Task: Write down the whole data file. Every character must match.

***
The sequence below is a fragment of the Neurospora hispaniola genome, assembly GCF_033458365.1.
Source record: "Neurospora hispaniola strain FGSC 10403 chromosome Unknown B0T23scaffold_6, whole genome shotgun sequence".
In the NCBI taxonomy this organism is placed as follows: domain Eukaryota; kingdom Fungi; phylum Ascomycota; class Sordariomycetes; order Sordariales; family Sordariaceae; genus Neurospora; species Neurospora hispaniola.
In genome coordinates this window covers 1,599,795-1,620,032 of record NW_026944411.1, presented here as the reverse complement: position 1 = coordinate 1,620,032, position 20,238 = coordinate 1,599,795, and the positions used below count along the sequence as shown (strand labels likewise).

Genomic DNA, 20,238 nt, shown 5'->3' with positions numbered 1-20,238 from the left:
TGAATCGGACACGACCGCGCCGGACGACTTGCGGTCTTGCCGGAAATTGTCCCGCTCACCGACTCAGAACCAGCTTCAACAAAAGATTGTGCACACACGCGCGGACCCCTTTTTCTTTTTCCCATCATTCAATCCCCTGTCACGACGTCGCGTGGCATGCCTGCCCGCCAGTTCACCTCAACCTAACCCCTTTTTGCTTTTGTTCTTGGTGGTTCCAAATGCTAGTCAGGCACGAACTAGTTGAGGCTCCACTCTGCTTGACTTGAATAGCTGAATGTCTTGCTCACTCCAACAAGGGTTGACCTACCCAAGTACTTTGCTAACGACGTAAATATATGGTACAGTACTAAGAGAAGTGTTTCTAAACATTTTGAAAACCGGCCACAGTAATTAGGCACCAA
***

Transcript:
The sequence below is a fragment of the Neurospora hispaniola genome, assembly GCF_033458365.1.
Source record: "Neurospora hispaniola strain FGSC 10403 chromosome Unknown B0T23scaffold_6, whole genome shotgun sequence".
In the NCBI taxonomy this organism is placed as follows: domain Eukaryota; kingdom Fungi; phylum Ascomycota; class Sordariomycetes; order Sordariales; family Sordariaceae; genus Neurospora; species Neurospora hispaniola.
In genome coordinates this window covers 1,599,795-1,620,032 of record NW_026944411.1, presented here as the reverse complement: position 1 = coordinate 1,620,032, position 20,238 = coordinate 1,599,795, and the positions used below count along the sequence as shown (strand labels likewise).

Genomic DNA, 20,238 nt, shown 5'->3' with positions numbered 1-20,238 from the left:
TGAATCGGACACGACCGCGCCGGACGACTTGCGGTCTTGCCGGAAATTGTCCCGCTCACCGACTCAGAACCAGCTTCAACAAAAGATTGTGCACACACGCGCGGACCCCTTTTTCTTTTTCCCATCATTCAATCCCCTGTCACGACGTCGCGTGGCATGCCTGCCCGCCAGTTCACCTCAACCTAACCCCTTTTTGCTTTTGTTCTTGGTGGTTCCAAATGCTAGTCAGGCACGAACTAGTTGAGGCTCCACTCTGCTTGACTTGAATAGCTGAATGTCTTGCTCACTCCAACAAGGGTTGACCTACCCAAGTACTTTGCTAACGACGTAAATATATGGTACAGTACTAAGAGAAGTGTTTCTAAACATTTTGAAAACCGGCCACAGTAATTAGGCACCAA